“We want to see what’s in those documents,” Nessel told the Advance after Gov. Gretchen Whitmer’s State of the State address in January, adding that it’s very unusual for her office to receive documents that are redacted prior to investigators reviewing them. 

And survivors are concerned about the possibility of completely blacked out pages.

“MSU doesn’t have a great history of transparency,” Melissa Hudecz, a survivor of Nassar’s abuse told the Advance last week on the eve of the anniversary of the Jan. 24 Nassar sentencing.

Neither the survivors nor the attorney general know exactly what’s in the documents or whether they hold information that could lead to more criminal charges or not. But Hudecz has confidence something is in them, or the board would have released them a long time ago.

“It’s not going to have nothing,” Hudecz said. “If it has nothing, it’s going to be because [they’re] redacted.”

In terms of Nessel’s plans for the documents, she told the Advance last week that there’s a lot on the table and her office needs to review the documents before having an idea of next steps.

Nessel’s spokesperson Danny Wimmer told the Advance Friday that it’s too soon in the process to discuss timelines for information to be shared with the public, but the office is eager to review them.

“The results of that investigation, and eventually suitable material provided to our investigators, will likely be made public, though an investigation of this scope and reviewing this many thousands of documents will take a considerable amount of time,” Wimmer said. “Until our investigators and prosecutors are able to review the material from Michigan State University it will be impossible to determine what material would potentially be part of an ongoing investigation or prosecution, or when this material or which pieces of it would be suitable for public release.”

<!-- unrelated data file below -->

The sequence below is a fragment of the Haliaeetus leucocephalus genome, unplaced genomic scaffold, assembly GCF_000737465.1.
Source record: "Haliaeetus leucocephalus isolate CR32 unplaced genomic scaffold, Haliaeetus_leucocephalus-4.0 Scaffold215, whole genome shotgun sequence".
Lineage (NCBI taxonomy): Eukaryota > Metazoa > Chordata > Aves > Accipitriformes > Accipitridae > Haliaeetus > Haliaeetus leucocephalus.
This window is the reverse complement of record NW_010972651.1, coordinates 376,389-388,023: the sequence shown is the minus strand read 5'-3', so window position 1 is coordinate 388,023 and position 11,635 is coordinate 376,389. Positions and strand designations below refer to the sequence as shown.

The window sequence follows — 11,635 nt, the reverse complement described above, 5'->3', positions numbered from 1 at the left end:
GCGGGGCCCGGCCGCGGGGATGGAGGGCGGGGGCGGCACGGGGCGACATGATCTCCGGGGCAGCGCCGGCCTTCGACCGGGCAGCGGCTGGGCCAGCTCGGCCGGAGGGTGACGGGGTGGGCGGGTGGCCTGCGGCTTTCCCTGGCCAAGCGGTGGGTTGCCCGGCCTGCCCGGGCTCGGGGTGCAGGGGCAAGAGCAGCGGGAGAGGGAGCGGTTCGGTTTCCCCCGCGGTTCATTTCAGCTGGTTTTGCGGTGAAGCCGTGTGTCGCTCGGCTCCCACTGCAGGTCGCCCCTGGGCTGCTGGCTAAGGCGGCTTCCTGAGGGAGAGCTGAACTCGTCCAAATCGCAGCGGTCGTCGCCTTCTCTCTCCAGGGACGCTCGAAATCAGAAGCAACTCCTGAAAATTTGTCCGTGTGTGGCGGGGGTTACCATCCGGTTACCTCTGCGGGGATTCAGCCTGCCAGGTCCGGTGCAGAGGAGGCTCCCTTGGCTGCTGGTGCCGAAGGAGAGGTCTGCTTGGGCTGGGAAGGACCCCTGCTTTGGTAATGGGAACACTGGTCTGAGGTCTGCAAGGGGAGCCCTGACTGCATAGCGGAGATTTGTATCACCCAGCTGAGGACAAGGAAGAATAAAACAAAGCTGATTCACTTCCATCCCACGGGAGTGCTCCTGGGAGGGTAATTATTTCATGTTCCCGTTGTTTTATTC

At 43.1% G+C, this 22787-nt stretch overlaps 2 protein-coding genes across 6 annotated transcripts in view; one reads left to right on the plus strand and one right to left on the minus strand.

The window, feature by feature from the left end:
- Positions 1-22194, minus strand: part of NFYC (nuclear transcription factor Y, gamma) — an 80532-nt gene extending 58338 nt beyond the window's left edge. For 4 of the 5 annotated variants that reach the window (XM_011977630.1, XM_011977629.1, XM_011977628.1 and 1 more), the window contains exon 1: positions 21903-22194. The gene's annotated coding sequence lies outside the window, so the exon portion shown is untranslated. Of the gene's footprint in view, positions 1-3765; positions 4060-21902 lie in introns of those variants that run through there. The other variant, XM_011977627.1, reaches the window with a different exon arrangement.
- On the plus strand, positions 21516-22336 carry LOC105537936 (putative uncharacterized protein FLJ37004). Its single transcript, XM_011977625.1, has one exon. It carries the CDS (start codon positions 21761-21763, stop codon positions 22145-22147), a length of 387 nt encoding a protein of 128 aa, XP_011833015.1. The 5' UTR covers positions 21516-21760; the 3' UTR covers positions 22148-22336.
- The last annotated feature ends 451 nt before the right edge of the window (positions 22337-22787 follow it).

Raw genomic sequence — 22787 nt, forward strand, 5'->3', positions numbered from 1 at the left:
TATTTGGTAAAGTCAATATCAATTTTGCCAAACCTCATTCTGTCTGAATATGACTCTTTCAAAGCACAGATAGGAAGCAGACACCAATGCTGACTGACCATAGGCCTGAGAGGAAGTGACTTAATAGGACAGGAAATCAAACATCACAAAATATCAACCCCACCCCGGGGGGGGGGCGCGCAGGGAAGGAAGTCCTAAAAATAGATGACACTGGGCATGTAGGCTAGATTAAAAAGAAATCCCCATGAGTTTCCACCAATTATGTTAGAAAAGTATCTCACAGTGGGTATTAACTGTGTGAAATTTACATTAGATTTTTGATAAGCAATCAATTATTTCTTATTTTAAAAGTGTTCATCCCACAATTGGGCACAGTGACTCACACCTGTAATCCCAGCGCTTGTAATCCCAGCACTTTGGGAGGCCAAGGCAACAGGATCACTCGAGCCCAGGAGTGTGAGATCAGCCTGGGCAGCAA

Regardless, the multi-year effort to get the documents has been a top priority in hopes that families can gain closure and know whether university officials knew about the nearly three decades of abuse Nassar perpetrated, Valerie von Frank, a parent of a Nassar survivor, told the Advance on Friday.

Von Frank helped lead the charge on a lawsuit last summer, asserting the trustees violated the Open Meetings Act by meeting in secret to block a public vote on whether or not to release the documents. Now that the board has held that public vote, the lawsuit was dropped earlier this week.

Elizabeth Maurer, alongside other survivors of Larry Nassar’s sexual abuse spoke about legal action against Michigan State University on July 27, 2023 in front of one of MSU’s entrance signs.

“The purpose of the lawsuit was to have an open vote on releasing the documents. … They at least accomplished that portion,” von Frank said. “The next portion is making sure that the documents are released in complete form. …You can redact [for] HIPAA and FERPA; don’t redact anything else.”

Woodruff said at the Board of Trustees meeting Friday that the university is thinking about the impact on survivors once the documents are released, adding the university plans on orchestrating support with a university workgroup to support survivors in a “trauma-informed” manner.

But that sentiment isn’t backed by anything, Von Frank, who heads Parents of Sister Survivors Engage (POSSE), a group of Nassar survivors and their families, told the trustees Friday.

At the December meeting, where the trustees voted to release the documents, survivors and their families didn’t get any notice, von Frank told the Advance. The group also wasn’t given notice that a timeline for release of the documents would be released today.

“You know how to reach us. You know how to get that word out,” von Frank told the trustees Friday. “Why can’t you include sister survivors?”



authored by Anna Liz Nichols
First published at

Comments are closed.